More than 20 years ago, Bela Fleck and the Flecktones started playing Christmas songs on their tours during the holiday season. It began with bassist Victor Wooten playing a tune solo and soon grew into the entire band rocking out a medley of holiday favorites.
Over the years, they'd continue to toss out a Christmas tune during the appropriate season, but over the course of the band's legendary run as one of the premiere instrumental acts in the world, the idea of holiday music has never been too far off the radar.
"We made a list of things we wanted to do and [a Christmas album] was always on it," says Fleck, checking in from Calgary where the band had just arrived for the first date of a holiday tour that will bring them to Bend's Mountain View High School as a fundraiser for community radio station KPOV on December 8.
So in 2008, Fleck - often referred to as the world's top banjo player as well as one of the most innovative instrumentalists in American music - and his band laid down an album of Christmas tunes. They called it Jingle All the Way and filled it with standards like "Jingle Bells" and "O Come All Ye Faithful" coupled with more interesting choices like "Linus and Lucy" and a version of "The 12 Days of Christmas" that incorporates 12 different keys and 12 different time signatures. While some of the band's more hardcore fans were skeptical of the project, the album was remarkably well received, and like several Flecktones albums have done in the past, it won a Grammy.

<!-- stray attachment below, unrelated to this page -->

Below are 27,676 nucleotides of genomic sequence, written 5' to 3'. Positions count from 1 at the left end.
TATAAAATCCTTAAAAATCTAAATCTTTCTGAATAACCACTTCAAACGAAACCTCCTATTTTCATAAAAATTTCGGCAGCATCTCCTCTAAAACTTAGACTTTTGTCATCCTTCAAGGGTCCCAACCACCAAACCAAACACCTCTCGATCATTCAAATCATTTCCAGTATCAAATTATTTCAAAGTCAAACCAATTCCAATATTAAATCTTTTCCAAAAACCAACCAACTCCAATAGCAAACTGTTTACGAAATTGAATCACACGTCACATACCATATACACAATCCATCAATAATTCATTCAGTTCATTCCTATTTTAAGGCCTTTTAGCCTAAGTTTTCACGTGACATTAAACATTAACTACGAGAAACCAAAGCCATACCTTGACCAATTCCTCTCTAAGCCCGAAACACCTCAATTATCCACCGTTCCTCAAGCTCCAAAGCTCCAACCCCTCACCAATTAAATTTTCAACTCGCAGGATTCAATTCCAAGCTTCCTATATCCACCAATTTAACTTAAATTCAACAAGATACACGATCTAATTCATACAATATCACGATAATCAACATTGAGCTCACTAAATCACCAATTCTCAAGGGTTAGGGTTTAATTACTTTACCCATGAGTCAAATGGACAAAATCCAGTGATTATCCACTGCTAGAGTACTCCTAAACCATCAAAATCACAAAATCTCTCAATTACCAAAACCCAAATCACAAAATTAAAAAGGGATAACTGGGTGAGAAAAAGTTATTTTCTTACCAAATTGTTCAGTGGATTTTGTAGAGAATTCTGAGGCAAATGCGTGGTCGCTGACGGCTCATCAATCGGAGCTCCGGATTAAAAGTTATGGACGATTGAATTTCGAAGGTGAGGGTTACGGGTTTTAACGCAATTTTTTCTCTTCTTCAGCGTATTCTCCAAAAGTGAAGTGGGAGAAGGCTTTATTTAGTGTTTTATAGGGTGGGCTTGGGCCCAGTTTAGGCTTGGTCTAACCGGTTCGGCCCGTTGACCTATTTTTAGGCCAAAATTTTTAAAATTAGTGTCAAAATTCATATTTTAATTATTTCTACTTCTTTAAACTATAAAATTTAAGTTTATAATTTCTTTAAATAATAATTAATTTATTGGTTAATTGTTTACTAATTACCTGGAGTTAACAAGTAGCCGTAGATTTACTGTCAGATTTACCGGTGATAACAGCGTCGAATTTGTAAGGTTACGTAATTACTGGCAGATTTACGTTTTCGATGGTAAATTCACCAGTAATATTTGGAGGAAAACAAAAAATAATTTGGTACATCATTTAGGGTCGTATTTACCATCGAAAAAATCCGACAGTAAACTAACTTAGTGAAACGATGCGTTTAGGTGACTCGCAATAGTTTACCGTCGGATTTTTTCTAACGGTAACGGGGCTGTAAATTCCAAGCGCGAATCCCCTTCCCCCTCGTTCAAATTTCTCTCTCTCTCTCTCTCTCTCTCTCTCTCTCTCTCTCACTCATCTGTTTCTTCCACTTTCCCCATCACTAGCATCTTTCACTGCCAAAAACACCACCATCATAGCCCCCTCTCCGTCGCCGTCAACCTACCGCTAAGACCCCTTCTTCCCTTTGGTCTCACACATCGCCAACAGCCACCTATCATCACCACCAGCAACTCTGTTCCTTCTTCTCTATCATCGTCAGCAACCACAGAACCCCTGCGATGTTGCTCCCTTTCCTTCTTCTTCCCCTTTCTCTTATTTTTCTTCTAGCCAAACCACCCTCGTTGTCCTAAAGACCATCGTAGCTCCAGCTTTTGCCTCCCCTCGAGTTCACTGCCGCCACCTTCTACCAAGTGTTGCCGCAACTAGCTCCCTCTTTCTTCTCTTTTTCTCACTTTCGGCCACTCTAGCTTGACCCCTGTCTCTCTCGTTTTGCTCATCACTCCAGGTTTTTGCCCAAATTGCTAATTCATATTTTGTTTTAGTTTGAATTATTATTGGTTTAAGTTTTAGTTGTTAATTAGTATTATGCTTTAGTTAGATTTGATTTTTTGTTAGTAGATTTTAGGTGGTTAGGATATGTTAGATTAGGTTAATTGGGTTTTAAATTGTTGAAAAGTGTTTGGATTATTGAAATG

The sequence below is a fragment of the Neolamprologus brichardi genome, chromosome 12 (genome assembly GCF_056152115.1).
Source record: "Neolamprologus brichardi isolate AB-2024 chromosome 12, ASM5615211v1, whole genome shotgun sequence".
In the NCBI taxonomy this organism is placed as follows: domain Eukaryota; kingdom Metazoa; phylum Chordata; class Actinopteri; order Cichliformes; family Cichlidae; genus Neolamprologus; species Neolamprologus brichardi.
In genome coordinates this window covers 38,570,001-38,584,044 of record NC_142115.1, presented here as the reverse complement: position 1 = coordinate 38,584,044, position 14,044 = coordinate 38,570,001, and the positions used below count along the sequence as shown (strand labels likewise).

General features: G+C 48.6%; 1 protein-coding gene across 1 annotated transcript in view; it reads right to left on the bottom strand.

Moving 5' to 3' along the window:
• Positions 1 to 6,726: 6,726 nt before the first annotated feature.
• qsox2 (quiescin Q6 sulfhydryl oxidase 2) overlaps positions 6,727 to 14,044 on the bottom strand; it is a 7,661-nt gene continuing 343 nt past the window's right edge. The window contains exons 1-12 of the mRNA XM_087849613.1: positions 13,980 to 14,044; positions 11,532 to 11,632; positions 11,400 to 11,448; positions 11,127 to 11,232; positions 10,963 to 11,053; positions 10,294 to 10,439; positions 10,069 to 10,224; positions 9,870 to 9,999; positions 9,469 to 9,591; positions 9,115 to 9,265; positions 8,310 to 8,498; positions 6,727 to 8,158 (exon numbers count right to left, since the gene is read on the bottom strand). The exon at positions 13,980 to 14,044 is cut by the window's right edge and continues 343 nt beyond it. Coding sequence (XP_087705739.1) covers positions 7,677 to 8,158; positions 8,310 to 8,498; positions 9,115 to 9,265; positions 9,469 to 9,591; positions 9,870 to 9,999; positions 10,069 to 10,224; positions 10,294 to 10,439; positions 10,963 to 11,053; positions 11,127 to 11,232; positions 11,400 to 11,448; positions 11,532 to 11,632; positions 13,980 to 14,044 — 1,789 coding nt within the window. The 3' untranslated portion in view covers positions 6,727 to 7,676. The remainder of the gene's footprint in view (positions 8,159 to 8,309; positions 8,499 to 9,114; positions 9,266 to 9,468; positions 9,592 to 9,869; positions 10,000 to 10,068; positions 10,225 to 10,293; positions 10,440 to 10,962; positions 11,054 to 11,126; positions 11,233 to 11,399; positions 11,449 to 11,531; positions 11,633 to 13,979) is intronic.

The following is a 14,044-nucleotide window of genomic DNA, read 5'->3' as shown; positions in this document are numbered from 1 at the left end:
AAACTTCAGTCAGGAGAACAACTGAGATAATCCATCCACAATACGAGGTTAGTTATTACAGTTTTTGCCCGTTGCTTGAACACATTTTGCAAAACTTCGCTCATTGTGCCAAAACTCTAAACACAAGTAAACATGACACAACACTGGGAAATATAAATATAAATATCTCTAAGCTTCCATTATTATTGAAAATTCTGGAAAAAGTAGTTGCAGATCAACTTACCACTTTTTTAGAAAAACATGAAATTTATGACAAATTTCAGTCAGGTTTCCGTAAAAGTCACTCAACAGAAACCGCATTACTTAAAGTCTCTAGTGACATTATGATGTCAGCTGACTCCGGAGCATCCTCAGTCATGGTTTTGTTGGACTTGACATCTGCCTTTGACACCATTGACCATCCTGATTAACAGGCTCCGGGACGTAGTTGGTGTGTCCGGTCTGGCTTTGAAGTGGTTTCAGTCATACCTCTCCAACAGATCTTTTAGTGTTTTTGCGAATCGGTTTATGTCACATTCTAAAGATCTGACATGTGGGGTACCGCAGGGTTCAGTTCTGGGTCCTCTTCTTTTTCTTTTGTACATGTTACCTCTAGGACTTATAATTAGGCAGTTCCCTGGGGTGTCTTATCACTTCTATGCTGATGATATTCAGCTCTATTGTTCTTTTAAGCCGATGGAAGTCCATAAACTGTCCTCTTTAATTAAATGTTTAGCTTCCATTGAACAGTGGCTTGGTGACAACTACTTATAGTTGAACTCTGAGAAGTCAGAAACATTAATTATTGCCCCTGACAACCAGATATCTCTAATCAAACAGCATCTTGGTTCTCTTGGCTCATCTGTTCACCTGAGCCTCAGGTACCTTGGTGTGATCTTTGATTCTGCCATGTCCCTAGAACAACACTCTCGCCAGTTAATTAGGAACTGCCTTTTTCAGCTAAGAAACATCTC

"People might think you might make a Christmas album to squeeze some extra cream out of your fans," says Fleck, "We started making this album and we knew we weren't going to do a cheesy Christmas album. We looked for ways to make a record that our audience wouldn't think of as a cheese-ball thing."
The album is hardly cheesy. It's actually quite challenging and pushes the boundaries of what a holiday album can be. For Fleck, Jingle All the Way, as well as his other recent projects, which include a trip to Africa where he played music and shot a documentary, is just part of his constantly evolving and always engaging career. Fleck is a musician who seems to be constantly stretching his boundaries and learning more about his craft.
"I feel like I'm a better musician. I've forced myself to be better with all the things I've taken on. It's hard to say whether or not I've been successful but I try to pick up something from everything I do," he says.
While the Flecktones were a summer festival favorite as recently as the mid -2000s, the band has recently scaled back its tours, with the holiday season runs being the only shows for the past few years, Fleck says the band will be surging back in 2011. The Flecktones have reunited with original member Howard Levy, who provided harmonica on the band's soon-to-be released album. With saxophonist Jeff Coffin now a full-time touring member of the Dave Matthews Band, Levy will also join the Flecktones tour.
Also, Fleck will be spending much of the winter working on his new concerto, which he will be performing by late 2011 with several different full orchestras. The piece will be the first concerto ever helmed by a banjo.
For Fleck, a guy who gets as much of a kick out of re-engineering "Jingle Bells" as he does out of diving into classical music or jamming with the most skilled bluegrass players, there's hardly a musical challenge he's not up to.
"I want to write a good piece that I can go out and play for the rest of my life," says Fleck, "I really like to go out and play with orchestras, it's a high jump for me and I like high jumps."